Home from college on Easter Sunday in 2002, journalist Casey Parks first found courage to come out as gay to her rural Louisiana family, unleashing a torrent of panicked judgment from her mother. With one blast of tough-minded reason, her grandmother intervened. Later, she pulled Parks aside to share a childhood memory that had never left her: “I grew up across the street from a woman who lived as a man.”
This unexpected revelation would prove pivotal to Parks’ future, motivating a search that haunted her and helped to shape her for over a decade. Parks chronicles these events in her compelling debut, Diary of a Misfit: A Memoir and a Mystery.
Describing Roy Hudgins as a kind, eccentric young man who wrote and played country songs for all the children of their poor neighborhood — a place known locally as Hell Street — Parks’ grandmother lamented losing track of Roy since those early times. “It’s eaten at me all these years,” she tells Parks. “Am I going to die without finding out?” Eventually, years later, she would echo her own words as she describes the powerful ways that learning of Roy’s story had influenced her granddaughter’s life: “It was like it burned a hole in you.”
As Parks searches for the truth behind this elusive figure from the past, she confronts a myriad of thorny questions that become inextricably linked with her own path through life. At every step, looking into Roy’s life exposes tangled threads of family memory, small-town mythos, and daunting personal transformations.
Was there truth, for example, behind a claim that Roy’s mother had kidnapped him from abusive biological parents? Had he really sold some of his original country songs to famous Nashville musical acts? How did Roy feel about his own gender identity? His isolation within the community? Was it even fair to discuss his life in contemporary terms of transgender experience, or was doing so a result of Parks’ own projections? Was it ethical to read the pile of journals Roy had left behind?
All the challenging, potentially unanswerable questions about Roy’s story run parallel with Parks’ determination to become a good reporter. After leaving home for Portland, Oregon, Parks begins her career as a bureau writer for The Oregonian. Parks writes candidly about her learning curve as a fledgling journalist, including her awkwardness and inexperience during numerous trips to Delhi, Louisiana, as she interviews people who knew Roy.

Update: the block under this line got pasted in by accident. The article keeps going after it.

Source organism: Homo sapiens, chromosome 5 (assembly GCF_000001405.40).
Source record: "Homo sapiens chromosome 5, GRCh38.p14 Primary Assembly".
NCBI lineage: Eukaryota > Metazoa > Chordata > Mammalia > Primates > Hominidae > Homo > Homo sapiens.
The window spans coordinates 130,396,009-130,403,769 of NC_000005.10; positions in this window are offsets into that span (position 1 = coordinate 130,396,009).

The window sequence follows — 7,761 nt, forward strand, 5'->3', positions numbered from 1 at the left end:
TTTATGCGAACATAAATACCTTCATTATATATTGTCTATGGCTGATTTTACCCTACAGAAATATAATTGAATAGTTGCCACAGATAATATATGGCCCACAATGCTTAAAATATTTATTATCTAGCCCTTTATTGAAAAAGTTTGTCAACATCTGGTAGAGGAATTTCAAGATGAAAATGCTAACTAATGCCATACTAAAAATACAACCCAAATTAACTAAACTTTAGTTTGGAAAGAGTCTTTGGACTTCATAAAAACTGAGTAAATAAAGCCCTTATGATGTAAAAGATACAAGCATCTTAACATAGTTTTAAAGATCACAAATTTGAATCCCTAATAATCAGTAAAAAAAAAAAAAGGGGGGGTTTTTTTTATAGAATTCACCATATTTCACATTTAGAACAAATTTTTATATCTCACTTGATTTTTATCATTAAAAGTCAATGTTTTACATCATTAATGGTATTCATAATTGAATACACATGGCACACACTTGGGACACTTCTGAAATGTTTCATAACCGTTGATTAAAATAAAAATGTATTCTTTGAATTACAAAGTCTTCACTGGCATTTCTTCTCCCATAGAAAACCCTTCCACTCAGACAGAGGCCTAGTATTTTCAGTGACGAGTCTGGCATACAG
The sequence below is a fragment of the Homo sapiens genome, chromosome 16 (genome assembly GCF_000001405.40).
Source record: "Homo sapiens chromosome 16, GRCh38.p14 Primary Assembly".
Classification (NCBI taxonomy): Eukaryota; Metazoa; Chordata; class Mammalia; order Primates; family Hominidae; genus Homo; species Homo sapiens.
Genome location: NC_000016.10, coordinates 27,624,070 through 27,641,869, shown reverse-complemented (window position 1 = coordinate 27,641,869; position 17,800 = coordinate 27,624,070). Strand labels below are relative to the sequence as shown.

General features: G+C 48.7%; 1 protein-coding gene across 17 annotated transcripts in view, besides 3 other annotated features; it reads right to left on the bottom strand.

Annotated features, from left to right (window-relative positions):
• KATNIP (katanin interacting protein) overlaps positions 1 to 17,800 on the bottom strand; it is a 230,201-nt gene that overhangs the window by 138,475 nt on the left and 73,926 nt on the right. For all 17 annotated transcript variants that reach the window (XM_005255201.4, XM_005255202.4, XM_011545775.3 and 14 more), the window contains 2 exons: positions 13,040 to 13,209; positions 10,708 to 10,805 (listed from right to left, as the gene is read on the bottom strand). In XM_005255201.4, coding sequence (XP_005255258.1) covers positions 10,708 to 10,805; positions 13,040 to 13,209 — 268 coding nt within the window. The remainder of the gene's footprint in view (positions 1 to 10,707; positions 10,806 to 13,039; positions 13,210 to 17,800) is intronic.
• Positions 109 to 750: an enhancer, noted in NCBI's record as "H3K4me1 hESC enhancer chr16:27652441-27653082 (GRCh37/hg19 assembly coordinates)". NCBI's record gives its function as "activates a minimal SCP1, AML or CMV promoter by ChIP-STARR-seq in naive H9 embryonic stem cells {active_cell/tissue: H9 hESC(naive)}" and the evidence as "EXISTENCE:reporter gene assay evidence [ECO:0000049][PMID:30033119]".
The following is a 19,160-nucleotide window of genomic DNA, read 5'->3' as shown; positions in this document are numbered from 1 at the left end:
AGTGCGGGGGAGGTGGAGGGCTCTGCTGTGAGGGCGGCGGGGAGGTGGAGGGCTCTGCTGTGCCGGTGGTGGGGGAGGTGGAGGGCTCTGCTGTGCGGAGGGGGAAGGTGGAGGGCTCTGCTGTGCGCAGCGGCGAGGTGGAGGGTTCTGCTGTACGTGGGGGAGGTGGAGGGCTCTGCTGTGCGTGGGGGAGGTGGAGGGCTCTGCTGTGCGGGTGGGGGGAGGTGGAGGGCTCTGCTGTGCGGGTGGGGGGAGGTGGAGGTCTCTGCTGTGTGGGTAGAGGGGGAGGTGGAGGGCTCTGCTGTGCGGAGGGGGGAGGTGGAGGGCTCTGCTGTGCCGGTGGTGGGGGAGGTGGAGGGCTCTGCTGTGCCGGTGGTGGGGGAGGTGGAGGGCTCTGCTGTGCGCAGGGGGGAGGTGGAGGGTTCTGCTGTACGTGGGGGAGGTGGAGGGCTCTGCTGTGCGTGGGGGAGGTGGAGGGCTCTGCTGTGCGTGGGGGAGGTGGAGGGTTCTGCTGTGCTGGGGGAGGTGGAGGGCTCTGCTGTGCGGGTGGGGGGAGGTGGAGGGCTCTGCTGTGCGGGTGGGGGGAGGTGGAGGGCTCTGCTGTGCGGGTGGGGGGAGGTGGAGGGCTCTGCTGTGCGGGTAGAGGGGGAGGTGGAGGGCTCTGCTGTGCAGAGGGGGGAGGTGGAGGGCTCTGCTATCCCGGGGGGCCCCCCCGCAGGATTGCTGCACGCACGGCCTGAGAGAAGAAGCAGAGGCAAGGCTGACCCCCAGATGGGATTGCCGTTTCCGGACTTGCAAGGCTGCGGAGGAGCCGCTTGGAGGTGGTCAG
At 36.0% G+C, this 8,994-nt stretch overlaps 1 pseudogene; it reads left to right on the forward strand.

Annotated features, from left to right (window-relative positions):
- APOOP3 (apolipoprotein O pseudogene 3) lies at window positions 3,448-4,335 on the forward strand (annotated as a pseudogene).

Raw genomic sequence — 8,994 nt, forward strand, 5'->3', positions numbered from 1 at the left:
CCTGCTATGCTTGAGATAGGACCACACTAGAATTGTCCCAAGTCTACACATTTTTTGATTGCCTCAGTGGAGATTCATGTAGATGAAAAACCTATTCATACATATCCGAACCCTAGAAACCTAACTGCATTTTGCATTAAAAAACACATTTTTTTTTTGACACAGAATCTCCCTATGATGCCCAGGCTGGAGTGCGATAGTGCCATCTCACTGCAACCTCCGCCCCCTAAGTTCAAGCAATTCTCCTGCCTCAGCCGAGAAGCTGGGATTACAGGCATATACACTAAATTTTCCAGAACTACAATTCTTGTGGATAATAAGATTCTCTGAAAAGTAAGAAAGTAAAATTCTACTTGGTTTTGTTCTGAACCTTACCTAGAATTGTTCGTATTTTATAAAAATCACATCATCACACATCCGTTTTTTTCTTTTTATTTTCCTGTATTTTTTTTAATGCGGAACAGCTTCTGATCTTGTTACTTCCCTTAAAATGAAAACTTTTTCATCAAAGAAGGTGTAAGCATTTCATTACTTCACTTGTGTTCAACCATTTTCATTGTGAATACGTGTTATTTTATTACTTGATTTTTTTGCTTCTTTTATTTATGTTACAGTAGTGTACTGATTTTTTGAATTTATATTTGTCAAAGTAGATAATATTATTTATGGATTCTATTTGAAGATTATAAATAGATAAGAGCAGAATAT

Those interviews yield poignant, heartrending details about Roy’s experiences in Delhi, including conflict with a church over his refusal to wear dresses or grow his crewcut long. For Parks, learning those details stirs up her own early memories of the Pentecostal church. With great sensitivity, Parks recounts the belonging she’d once found within her church community, a contrast to frequent chaos at home. But that belonging is shattered when her mother reveals to their pastor during service that Parks is gay. The pastor asks the church to pray that God will “save her and take her,” meaning that she should die immediately to be saved from sin. Her mother joins in with this prayer, worsening their fraught relationship.
Often, the other figures of Parks’ life recede from view, leaving Parks and her mother to battle out their complicated dynamic in an emotional foreground strewn with landmines. Even when the two women aren’t speaking, her mother’s legacy of trauma and her long-term struggle with pain pills complicate Parks’ ability to reconnect to her origins. For years, traveling home means confronting Roy’s painful history, rather than her own.
Diary of a Misfit provides an insightful entry in a tradition of memoirs by Southerners reckoning with a sense of dislocation. With each research trip home, Parks dives deeper into the conflict she’s felt between needing to leave home in order to survive and longing to return, though she may not be welcome. Parks argues that even a happy life lived within this conflict is “marked by the kind of yearning that can never be quelled as long as home is a place you’ve fled.”
Parks illustrates this tension in a joyful sequence set during a 2016 lip-syncing contest in Jackson, Mississippi. At this fundraiser to fight statewide anti-LGBTQ legislation, Parks keeps a slight distance from the queer Southerners around her (not to mention the notable presence of her mother in this crowd). While these Southerners have chosen to stay home and fight, she’s built a life in faraway Portland, which at least seems safer. Parks’ way of joining them is to sit off to one side, filming with her phone and jotting notes on bar napkins, capturing as much of their story as possible.
Parks pours all her journalistic skill into Diary of a Misfit, shoring up legend with research and context while acknowledging the limited facts available after the passing of decades. But what makes Diary so moving is Parks’ artful handling of her own vulnerability within these events. The result is an absorbing, compassionately rendered page-turner that lingers in the mind.
Emily Choate is the fiction editor of Peauxdunque Review and holds an M.F.A. from Sarah Lawrence College. Her fiction and nonfiction have appeared in Mississippi Review, storySouth, Shenandoah, The Florida Review, Rappahannock Review, Atticus Review, Tupelo Quarterly, and elsewhere. She lives near Nashville, where she’s working on a novel.